Extended Data Fig. 8 CpG sites associated with trans-acting sentinel SNPs are enriched for location in transcription factor binding sites.

Heatmap showing the enrichment (or depletion) of CpG sites for trans-acting sentinel SNPs (x-axis) with the DNA binding sites of known transcription factors (y-axis). Log2 odds ratios compare the frequency of overlap for the CpGs associated with the respective SNP, compared to the background frequency of overlap for all tested CpG sites. Results are shown for the 45 sentinel SNPs that show evidence for overlap with known transcription factor binding sites (out of the 115 tested trans-acting sentinel SNPs with at least five associated CpG sites).

Extended Data Fig. 9 Trans-acting regulatory networks at the CTCF, NFKB1, REST, NFE2, MAD1L1 and ENRICH1 loci.

(a) Circos plots summarising i. genomic distribution of CpGs associated in trans [inner connections], and ii. known DNA binding sites of transcription factor encoded in cis [outer ring], for sentinel SNPs at CTCF, NFKB1, REST and NFE2 loci. Inset are observed and expected proportions of CpG sites that overlap respective DNA binding sites as available for different cell lines (see Methods). FDR < 1.17 × 10−2 for all cell lines and transcription factors. (b) Regulatory network of ERICH1 locus illustrating the connection between SNP rs10103269 (yellow rectangle) and expression of identified candidate gene ERICH1 (yellow ellipse), which is connected through protein-protein and protein-DNA interactions to methylation at trans-associated CpG sites (beige rectangles). Ellipses represent genes encoded at the genetic locus identified by the sentinel or that are part of the protein-protein interaction network. Genes marked with an asterisk (*) show co-expression with the candidate gene. Bold gene names indicate a strong genetic effect of the sentinel on the expression of that gene (eQTL). Fill colour of ellipses represent the random walk score (colour bar legend). The colour of edges connecting genes and CpG sites represent: i. protein-protein interactions (purple), ii. protein-DNA interactions identified by TFBS overlap (green), and iii. proximity (distance < 1 Mb) between genes and SNPs or CpG sites (blue). The thickness of edges represents correlation with gene expression (thick) or no correlation of/with gene expression (thin). Boxplot shows the effect of sentinel SNP (rs10103269) in cis on expression of ERICH1 with the p-value from linear regression of expression ~ genotype (n=1,546 biologically independent samples combined from both cohorts). Center line indicates median, lower and upper box limits correspond to the first and third quartiles, respectively; whisker extent indicates 1.5-fold interquartile range; outliers not shown. (c) MAD1L1 locus pathway analysis. Annotations and symbols are as described in (b).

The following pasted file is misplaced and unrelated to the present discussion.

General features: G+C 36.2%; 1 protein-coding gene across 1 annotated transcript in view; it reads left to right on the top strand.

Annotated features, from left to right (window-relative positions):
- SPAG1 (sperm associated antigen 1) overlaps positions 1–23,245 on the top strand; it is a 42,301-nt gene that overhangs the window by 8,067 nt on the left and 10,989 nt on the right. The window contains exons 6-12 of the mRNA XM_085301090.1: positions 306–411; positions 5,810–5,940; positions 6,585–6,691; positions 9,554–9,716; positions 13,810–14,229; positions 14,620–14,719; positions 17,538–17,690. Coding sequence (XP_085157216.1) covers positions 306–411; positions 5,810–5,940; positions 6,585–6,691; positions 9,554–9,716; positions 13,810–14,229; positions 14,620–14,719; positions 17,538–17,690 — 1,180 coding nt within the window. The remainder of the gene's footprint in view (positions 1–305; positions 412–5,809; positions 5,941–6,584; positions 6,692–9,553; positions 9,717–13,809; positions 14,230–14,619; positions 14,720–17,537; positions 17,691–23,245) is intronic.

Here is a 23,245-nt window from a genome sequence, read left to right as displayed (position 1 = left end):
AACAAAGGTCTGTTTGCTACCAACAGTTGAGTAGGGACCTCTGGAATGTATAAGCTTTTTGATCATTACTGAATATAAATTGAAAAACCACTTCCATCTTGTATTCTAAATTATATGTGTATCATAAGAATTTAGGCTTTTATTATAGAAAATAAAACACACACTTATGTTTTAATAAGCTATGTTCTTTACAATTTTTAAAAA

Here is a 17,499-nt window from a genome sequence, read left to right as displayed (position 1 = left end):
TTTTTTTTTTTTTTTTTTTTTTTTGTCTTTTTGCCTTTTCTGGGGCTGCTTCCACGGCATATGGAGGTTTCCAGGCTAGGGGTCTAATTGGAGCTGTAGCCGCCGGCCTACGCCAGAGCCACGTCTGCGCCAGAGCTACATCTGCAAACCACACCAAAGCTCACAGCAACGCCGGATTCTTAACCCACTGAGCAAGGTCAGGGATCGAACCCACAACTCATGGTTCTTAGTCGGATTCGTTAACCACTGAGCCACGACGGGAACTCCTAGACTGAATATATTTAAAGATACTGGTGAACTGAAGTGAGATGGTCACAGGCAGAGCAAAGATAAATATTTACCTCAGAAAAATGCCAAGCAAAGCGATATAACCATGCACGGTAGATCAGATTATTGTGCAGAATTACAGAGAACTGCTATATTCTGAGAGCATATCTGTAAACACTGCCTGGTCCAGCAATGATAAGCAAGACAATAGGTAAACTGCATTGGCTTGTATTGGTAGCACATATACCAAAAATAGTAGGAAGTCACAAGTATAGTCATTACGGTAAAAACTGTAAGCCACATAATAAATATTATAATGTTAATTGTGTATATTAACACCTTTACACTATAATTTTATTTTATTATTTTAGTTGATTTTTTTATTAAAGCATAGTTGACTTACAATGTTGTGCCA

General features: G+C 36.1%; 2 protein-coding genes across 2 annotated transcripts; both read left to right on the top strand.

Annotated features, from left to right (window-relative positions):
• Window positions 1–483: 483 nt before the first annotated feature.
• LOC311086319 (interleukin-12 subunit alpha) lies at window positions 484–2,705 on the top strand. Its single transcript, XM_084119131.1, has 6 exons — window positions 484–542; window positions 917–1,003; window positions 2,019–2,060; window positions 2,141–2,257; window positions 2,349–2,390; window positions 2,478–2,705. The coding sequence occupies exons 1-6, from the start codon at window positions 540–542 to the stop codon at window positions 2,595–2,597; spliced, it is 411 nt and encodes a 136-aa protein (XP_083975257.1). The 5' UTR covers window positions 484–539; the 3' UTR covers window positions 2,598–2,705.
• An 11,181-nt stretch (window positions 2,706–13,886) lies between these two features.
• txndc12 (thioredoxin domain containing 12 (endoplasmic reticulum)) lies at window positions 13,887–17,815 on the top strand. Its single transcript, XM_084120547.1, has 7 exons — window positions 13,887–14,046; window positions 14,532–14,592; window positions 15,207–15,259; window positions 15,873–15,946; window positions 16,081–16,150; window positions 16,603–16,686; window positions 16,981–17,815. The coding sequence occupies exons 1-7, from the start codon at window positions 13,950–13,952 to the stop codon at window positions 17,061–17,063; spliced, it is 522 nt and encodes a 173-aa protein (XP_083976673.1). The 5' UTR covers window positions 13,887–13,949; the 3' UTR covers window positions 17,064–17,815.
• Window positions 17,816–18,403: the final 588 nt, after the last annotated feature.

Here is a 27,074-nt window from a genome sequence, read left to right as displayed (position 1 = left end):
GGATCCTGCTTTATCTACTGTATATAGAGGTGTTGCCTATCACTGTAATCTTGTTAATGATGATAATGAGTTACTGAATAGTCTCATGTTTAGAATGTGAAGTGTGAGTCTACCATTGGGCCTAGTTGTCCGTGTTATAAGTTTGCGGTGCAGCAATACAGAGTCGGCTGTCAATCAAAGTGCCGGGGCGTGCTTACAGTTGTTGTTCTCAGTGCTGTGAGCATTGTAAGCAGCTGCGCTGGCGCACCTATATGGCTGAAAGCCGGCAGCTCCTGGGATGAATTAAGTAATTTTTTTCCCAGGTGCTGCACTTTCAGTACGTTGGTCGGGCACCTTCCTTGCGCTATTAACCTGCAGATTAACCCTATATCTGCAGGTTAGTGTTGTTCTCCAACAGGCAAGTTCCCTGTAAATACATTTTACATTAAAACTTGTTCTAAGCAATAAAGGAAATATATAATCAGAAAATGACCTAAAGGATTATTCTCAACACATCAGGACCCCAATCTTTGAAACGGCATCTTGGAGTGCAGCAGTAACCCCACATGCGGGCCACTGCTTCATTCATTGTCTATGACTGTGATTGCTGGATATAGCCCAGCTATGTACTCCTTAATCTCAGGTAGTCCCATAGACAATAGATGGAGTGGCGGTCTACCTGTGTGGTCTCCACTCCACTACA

Source data

Extended Data Fig. 10 Experimental validation at the ZNF333 locus.

Panel a. Regulatory network of the ZNF333 locus. Annotations and symbols are as described in Extended Figure 9. The boxplot shows the effect of sentinel SNP (rs6511961) in cis on expression of the candidate gene ZNF333 with the p-value from the linear regression of expression ~ genotype (n=1,546 biologically independent samples combined from both cohorts). Panels b-d. HCT116 cells were transfected with ZNF333-FLAG/Myc tagged or GFP-control plasmids in biological replicates. Panel b. Protein lysates were Western blotted for ZNF333 expression using FLAG or MYC antibodies as validations. GAPDH was used as loading control (n=2). Source data: Membranes were cut into three pieces for optimisation of exposure. Top left panel: Original uncropped and unprocessed scans. Top right panel: Scan exposure optimized for molecular ladder. Bottom left panel: Scan exposure optimized for GAPDH. Bottom right panel: Final overlay figure. Panel c. Heatmap showing the Pearson correlation between ChIP-seq performed for ZNF333 using either FLAG or MYC antibodies. Panel d. Motifs of known TFs enriched in ZNF333 binding sites showing perfect overlap between ChIP with FLAG and MYC antibodies.

Supplementary information

Supplementary Information

Supplementary Note and Figs. 1–9

Reporting Summary

Supplementary Tables

Supplementary Tables 1–41.

Source data

Source Data Extended Data Fig. 9

Unprocessed data for ZNF333 ChIP–seq experiment.

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Hawe, J.S., Wilson, R., Schmid, K.T. et al. Genetic variation influencing DNA methylation provides insights into molecular mechanisms regulating genomic function. Nat Genet 54, 18–29 (2022). https://doi.org/10.1038/s41588-021-00969-x